Thursday, January 15, 2009

Honolulu Chinatown

"Cherish your own emotions and never undervalue them."
Robert Henri

"Personally I'm always ready to learn, although I do not always like being taught."

Sir Winston Churchill

"Your manuscript is both good and original, but the part that is good is not original and the part that is original is not good."

Samuel Johnson

“Let’s Stroll Through Asia!”

All my friends and family have heard it over and over again: I love Chinatown! For a city kid like me, Honolulu’s Chinatown is familiar “mother street.” The grit, the small streets full of vehicles, a multiplicity of languages, old buildings and a million little family shops, all make me feel very much at home. “Yo! I’m walkin` here!” Loving a place, as I do America’s oldest Chinatown, means having favorite defunct restaurants/buildings/signs, and forever-magical spots like King St. & Smith where I bumped into Morgan Freeman one midnight as Chinese Opera music wafted from an upper window. Love affairs are not clear-eyed; there is always mystery. And especially in the case of Chinatown, for haole ole me, there has always been that certain veil. I might read about the old opium and gambling den days, know the former sights of plantation era dime-a-dance palaces, might even say “Nihau” or “Gung Hee Fat Choy” at my favorite Dim Sum place with total sincerity, but there is just no way into the secret truth of the Chinatown Community without the kindness of a trusted guide. Such is 3rd generation resident Anthony Chang,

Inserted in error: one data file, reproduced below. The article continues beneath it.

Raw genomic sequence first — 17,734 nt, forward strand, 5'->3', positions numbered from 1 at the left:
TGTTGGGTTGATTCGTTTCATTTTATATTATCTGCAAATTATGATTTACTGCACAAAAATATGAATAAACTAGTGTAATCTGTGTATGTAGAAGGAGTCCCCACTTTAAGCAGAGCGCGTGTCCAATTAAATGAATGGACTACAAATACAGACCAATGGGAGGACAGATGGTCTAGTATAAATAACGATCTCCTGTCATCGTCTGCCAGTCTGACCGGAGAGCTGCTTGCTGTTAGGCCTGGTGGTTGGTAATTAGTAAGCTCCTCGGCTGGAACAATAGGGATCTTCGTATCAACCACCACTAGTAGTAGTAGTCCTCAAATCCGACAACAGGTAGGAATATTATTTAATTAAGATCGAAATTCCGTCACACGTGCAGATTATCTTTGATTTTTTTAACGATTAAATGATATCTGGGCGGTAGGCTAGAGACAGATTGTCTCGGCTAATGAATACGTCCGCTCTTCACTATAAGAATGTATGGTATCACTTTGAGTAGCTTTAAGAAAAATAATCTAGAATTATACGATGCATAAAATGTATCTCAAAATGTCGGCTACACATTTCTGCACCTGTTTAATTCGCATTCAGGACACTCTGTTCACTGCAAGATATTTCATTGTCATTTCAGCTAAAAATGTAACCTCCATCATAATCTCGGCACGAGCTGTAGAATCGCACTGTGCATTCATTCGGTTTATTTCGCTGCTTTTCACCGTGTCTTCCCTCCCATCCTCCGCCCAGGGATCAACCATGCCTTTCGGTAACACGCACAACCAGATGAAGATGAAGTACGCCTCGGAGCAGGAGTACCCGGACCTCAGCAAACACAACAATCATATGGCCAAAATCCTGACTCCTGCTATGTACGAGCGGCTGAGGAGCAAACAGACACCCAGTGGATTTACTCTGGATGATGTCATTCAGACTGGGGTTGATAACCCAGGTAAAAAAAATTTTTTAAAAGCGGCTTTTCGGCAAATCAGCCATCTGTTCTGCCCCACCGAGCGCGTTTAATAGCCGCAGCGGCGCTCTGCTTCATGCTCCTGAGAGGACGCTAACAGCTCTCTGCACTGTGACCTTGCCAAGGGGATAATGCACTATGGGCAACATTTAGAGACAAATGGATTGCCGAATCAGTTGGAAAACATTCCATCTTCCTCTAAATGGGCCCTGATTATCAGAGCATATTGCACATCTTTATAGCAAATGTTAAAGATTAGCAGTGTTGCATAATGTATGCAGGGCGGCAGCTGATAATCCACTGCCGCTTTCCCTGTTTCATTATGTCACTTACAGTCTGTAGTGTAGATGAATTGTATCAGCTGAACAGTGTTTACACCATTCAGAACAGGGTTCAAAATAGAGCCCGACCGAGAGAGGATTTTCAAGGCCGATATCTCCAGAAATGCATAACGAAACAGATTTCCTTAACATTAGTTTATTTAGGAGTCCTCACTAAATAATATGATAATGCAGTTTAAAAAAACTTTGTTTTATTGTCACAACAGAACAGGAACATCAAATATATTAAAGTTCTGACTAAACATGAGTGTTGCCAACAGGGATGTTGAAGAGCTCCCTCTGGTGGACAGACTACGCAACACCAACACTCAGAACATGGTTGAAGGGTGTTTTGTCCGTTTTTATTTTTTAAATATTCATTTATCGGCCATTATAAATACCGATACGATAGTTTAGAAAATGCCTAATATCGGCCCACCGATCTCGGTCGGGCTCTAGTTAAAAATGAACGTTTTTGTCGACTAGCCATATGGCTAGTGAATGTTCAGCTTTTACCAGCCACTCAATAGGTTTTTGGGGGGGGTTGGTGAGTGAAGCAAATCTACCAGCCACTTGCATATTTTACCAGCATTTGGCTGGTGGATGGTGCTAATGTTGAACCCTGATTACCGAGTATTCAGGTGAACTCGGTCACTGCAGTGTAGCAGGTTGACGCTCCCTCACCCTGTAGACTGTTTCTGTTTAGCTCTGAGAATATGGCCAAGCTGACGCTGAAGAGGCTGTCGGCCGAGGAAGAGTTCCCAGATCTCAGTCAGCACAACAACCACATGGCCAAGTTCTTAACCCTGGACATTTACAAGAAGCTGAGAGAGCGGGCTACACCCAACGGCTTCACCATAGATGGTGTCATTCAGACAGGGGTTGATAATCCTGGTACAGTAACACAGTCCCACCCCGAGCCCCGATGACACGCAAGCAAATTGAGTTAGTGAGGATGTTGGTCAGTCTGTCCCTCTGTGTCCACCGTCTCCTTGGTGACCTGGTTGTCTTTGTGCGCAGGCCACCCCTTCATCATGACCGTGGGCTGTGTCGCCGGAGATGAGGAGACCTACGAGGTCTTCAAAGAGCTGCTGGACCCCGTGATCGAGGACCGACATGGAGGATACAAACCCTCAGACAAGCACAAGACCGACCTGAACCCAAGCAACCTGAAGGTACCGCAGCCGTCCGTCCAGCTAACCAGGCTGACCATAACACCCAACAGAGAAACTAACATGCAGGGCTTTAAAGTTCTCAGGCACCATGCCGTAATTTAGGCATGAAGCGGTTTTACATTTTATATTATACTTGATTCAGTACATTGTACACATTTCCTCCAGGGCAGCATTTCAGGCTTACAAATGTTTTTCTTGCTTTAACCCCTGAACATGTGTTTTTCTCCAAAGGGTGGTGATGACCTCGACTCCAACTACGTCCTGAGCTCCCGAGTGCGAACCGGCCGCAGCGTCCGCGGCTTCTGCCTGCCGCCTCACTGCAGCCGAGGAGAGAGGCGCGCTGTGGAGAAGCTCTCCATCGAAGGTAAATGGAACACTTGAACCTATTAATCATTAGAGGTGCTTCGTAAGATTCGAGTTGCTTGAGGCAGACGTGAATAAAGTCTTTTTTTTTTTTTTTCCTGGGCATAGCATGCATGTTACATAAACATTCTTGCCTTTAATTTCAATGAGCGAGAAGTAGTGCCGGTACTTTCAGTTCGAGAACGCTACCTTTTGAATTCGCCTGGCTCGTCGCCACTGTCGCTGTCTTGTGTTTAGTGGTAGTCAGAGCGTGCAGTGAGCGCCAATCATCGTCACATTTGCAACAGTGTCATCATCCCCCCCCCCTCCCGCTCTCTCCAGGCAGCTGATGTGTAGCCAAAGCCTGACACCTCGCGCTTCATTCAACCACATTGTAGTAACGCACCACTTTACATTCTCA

Along with about a dozen other locals one recent Saturday morning, I was fortunate to join Mr. C’s monthly strolling tour through the neighborhood he knows so well. And vice versa! It was like being in the entourage of a celebrity. Everywhere we went, neighborhood folks greeted our host with warm smiles, and this included in the back rooms of small noodle factories, butcher shops, and tiny restaurants gearing up for the day. Watching sheets of rice noodle being made from scratch we learned that the proprietors add the drippings of roasted meat (from the butcher next door) to some of the noodles to suit Chinese taste, but keep other batches meat-free for the Vietnamese who prefer them that way. You see, not only is Vietnam strongly Buddhist (and therefore largely vegetarian) it is also the farthest from the spices of India and deeper Asia. Now I understand why Vietnamese food is so fresh and clean to the palate!